Ozon.ru is Russia’s biggest online retailer, but its business is built on an offline foundation. In this video from Techonomy 2011 in Tucson, Ariz., Ozon.ru CEO Maelle Gavet discusses how cultural quirks unique to Russia require offline, person-to-person customer service to drive online commerce. Gavet has succeded in building Ozon’s brand by embracing robust offline systems.
Gavet: Good afternoon, everybody. Just a few words about Ozon. Ozon in Russia is the biggest online retailer, as you mentioned. It is also the biggest online travel agency. If you want, Ozon is the mix of Amazon and Expedia in Russia. Before Ozon I was working for the retail practice of the Boston Consulting Group, mainly focusing on offline retail. When I got this new job at Ozon I was really excited, because I was like, “Great, I’m going to do online business. It’s going to be fun. I’m going to discover a completely new business: a new world, the internet world.” Ozon back then was a $100 million turnover company, and I felt that we really could boost the sales of this company by importing more western technologies, by implementing online marketing best practices, by making online shopping easy, efficient and hassle-free. For the few of you who have been in Russia, in a Russian supermarket, I’m sure you understand what I mean by making a hassle-free shopping experience a key tool to attract more customers—definitely not the best experience in the world.
So what happened was that after I started working for Ozon, I discovered that to attract, to educate Russian consumers to the art of online shopping what I really needed to do was focus on their offline experience. What does that mean exactly? It means that, for example, Ozon has a call center that works 24/7 and that the phone number of this call center is on every single page of our website. As of today, 30 percent of our first time buyers buy through our call center. Ten percent of our loyal customers still buy through our call center. They have a computer, they look at the website, they sometimes even explain to our operator how to make the order, but they still want to have a human being on the phone. It means also that online marketing is obviously an important part of our business, but so is offline marketing. We spend a lot of time, energy, resources and money on doing advertising on TV, on billboards, on radio, and in newspapers. Because for the Russian consumers, that makes your company strong—that makes your company solid. That makes us a company they can trust because they see us offline rather than just online. It means also that we have a thousand pick-up points with three thousand people that basically run these pick-up points. And a pick-up point is a small offline shop where customers can come and collect their orders, and, once again, talk to a human being. And finally, it means that we have to offer cash on delivery, because even our loyal customers who have been with us for years and are used to buying online still want to be able to pay cash after they have touched the goods, after they have opened their orders and understand what this is all about. As of today, Ozon sales are 80 percent cash on delivery.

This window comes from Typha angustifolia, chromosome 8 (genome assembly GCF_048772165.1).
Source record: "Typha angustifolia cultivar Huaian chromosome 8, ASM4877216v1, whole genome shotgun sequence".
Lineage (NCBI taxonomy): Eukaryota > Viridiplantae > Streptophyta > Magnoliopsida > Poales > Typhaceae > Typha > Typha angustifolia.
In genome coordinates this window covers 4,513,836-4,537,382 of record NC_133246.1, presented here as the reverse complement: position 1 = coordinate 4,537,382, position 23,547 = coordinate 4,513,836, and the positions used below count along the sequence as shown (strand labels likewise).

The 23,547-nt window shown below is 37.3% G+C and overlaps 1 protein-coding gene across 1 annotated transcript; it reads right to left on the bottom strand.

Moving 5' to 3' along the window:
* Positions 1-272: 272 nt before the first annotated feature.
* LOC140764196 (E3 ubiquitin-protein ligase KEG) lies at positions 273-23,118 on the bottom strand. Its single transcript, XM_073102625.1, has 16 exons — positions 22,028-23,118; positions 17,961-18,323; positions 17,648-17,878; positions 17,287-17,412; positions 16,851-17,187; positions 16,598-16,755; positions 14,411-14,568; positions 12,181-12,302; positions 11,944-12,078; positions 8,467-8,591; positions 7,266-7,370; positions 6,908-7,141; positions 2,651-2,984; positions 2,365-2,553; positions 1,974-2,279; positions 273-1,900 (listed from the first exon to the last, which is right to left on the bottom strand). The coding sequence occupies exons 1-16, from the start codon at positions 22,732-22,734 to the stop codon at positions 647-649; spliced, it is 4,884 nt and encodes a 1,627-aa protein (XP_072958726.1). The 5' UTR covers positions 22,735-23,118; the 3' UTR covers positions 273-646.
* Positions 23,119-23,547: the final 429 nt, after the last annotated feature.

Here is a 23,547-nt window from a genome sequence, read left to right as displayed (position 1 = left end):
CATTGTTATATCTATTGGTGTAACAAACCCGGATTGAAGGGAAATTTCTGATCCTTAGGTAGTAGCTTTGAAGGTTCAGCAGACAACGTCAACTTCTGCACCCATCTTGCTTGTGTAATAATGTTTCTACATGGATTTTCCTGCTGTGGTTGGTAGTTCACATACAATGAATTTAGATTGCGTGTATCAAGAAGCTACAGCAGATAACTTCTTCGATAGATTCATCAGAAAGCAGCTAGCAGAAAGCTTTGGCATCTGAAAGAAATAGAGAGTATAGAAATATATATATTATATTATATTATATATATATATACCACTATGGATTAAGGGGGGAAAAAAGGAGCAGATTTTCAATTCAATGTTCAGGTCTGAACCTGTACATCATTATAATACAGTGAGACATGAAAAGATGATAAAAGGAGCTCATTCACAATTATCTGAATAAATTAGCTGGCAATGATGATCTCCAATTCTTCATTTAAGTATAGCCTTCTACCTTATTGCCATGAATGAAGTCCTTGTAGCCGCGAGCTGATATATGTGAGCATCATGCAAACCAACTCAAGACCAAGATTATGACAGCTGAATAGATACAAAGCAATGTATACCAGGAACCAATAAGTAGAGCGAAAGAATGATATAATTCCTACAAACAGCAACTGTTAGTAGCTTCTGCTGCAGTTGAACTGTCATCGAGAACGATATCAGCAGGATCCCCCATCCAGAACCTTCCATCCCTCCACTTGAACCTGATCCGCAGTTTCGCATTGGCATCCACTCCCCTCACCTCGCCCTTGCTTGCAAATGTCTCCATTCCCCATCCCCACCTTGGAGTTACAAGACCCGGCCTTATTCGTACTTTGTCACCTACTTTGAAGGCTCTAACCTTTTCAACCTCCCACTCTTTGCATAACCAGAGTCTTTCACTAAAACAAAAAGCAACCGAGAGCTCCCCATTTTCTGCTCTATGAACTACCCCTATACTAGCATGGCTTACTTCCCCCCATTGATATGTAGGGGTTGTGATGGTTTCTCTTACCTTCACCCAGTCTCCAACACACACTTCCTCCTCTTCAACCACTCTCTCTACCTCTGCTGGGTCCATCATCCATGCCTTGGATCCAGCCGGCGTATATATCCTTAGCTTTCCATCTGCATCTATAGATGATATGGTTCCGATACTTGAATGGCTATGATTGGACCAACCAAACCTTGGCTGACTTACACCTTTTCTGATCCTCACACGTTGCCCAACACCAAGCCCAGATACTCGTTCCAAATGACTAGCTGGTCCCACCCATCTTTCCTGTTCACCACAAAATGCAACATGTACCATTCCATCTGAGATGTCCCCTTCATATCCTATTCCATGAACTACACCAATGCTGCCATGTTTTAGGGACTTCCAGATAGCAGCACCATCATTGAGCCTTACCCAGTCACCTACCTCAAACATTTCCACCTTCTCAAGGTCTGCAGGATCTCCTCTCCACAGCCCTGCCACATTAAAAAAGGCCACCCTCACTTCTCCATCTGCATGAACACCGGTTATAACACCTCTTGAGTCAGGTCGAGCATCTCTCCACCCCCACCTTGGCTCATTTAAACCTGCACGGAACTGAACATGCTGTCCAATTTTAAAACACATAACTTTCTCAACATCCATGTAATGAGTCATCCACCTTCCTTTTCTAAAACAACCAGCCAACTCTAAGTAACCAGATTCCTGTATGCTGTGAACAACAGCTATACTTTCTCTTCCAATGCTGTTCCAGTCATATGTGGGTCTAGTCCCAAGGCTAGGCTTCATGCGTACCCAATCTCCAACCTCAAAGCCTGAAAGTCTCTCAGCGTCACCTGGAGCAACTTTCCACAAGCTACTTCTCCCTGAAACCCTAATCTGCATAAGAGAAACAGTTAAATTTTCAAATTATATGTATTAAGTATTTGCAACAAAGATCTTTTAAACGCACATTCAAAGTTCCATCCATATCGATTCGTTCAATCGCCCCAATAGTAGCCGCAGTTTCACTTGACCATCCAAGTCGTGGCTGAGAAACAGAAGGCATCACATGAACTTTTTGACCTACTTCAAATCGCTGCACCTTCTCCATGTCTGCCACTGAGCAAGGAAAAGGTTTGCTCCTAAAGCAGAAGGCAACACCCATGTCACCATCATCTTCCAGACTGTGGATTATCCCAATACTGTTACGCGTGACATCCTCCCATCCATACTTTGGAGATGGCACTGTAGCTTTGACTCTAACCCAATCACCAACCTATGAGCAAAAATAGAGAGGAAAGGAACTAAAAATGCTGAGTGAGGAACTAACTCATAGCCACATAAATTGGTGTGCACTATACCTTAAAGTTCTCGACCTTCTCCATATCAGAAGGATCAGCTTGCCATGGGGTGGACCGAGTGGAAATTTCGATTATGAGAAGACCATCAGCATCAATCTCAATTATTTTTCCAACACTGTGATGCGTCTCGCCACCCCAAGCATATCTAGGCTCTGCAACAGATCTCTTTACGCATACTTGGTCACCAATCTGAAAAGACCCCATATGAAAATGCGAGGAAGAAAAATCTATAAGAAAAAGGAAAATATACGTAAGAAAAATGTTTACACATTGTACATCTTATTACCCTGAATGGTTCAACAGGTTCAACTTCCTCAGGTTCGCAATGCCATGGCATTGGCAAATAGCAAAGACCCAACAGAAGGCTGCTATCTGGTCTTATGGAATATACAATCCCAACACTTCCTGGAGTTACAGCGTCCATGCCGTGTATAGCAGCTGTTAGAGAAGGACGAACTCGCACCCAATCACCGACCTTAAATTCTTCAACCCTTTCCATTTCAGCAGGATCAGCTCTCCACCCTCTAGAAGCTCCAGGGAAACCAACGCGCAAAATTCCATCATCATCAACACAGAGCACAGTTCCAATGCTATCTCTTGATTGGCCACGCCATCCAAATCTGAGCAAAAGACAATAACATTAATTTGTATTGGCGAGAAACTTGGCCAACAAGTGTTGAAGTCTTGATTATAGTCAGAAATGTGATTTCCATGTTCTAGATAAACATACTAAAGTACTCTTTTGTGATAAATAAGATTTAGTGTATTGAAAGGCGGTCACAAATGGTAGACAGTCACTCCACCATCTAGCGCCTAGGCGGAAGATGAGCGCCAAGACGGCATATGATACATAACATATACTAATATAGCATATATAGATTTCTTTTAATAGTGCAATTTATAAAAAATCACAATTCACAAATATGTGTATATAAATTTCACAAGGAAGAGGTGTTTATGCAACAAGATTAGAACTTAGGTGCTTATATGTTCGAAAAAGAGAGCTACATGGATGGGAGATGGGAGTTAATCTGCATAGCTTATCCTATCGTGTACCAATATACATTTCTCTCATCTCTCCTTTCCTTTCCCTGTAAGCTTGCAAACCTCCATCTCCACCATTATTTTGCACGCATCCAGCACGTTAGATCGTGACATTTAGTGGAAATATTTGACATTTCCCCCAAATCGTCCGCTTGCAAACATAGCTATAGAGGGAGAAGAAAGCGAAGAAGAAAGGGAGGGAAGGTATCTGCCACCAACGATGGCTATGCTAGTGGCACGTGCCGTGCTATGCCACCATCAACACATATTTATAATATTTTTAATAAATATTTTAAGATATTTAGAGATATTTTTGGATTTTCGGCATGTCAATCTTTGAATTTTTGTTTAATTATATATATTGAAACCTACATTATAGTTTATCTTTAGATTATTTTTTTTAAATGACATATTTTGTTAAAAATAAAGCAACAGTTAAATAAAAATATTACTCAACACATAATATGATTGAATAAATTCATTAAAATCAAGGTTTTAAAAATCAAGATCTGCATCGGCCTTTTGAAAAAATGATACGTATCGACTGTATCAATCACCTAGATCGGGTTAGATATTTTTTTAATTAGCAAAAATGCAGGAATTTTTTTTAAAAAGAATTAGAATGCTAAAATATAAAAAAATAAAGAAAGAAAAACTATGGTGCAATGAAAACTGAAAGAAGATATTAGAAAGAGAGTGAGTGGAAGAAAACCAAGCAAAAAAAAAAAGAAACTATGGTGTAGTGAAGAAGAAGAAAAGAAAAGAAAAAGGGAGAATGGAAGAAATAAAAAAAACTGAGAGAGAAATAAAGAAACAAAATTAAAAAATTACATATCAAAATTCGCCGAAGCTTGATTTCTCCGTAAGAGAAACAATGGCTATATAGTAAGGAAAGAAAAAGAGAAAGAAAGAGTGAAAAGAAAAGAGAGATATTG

So just to summarize this three-minute speech, since I became the CEO of the biggest online retailer in Russia, I actually have never spent so much time thinking about offline and how to make offline better. Thank you very much.